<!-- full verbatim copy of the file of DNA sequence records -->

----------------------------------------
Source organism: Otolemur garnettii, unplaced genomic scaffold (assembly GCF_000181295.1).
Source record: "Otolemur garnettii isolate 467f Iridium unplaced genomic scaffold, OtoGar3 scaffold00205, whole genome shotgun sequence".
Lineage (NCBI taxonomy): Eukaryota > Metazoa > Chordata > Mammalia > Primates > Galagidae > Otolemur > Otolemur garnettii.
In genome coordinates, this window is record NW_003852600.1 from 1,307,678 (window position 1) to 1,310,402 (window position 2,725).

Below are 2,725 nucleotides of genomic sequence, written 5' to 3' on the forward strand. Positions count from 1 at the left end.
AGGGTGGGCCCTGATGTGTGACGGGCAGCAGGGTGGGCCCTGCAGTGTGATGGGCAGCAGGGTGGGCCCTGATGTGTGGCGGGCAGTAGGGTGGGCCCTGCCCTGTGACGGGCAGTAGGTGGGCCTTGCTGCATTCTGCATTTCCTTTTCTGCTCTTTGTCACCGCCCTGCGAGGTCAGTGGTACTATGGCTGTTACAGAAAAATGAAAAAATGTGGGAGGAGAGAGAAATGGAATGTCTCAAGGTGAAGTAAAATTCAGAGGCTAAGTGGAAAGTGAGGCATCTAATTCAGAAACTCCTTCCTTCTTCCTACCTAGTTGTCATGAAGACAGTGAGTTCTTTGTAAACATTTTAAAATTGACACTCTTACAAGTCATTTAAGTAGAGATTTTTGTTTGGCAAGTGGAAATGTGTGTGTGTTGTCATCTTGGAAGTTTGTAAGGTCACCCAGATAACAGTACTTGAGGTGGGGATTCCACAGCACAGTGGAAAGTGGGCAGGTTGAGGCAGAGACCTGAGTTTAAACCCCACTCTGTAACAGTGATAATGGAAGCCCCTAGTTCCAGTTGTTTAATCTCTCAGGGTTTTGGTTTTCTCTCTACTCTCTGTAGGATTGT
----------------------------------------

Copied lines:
Source organism: Otolemur garnettii, unplaced genomic scaffold (assembly GCF_000181295.1).
Source record: "Otolemur garnettii isolate 467f Iridium unplaced genomic scaffold, OtoGar3 scaffold00205, whole genome shotgun sequence".
Lineage (NCBI taxonomy): Eukaryota > Metazoa > Chordata > Mammalia > Primates > Galagidae > Otolemur > Otolemur garnettii.
In genome coordinates, this window is record NW_003852600.1 from 1,307,678 (window position 1) to 1,310,402 (window position 2,725).

Below are 2,725 nucleotides of genomic sequence, written 5' to 3' on the forward strand. Positions count from 1 at the left end.
AGGGTGGGCCCTGATGTGTGACGGGCAGCAGGGTGGGCCCTGCAGTGTGATGGGCAGCAGGGTGGGCCCTGATGTGTGGCGGGCAGTAGGGTGGGCCCTGCCCTGTGACGGGCAGTAGGTGGGCCTTGCTGCATTCTGCATTTCCTTTTCTGCTCTTTGTCACCGCCCTGCGAGGTCAGTGGTACTATGGCTGTTACAGAAAAATGAAAAAATGTGGGAGGAGAGAGAAATGGAATGTCTCAAGGTGAAGTAAAATTCAGAGGCTAAGTGGAAAGTGAGGCATCTAATTCAGAAACTCCTTCCTTCTTCCTACCTAGTTGTCATGAAGACAGTGAGTTCTTTGTAAACATTTTAAAATTGACACTCTTACAAGTCATTTAAGTAGAGATTTTTGTTTGGCAAGTGGAAATGTGTGTGTGTTGTCATCTTGGAAGTTTGTAAGGTCACCCAGATAACAGTACTTGAGGTGGGGATTCCACAGCACAGTGGAAAGTGGGCAGGTTGAGGCAGAGACCTGAGTTTAAACCCCACTCTGTAACAGTGATAATGGAAGCCCCTAGTTCCAGTTGTTTAATCTCTCAGGGTTTTGGTTTTCTCTCTACTCTCTGTAGGATTGT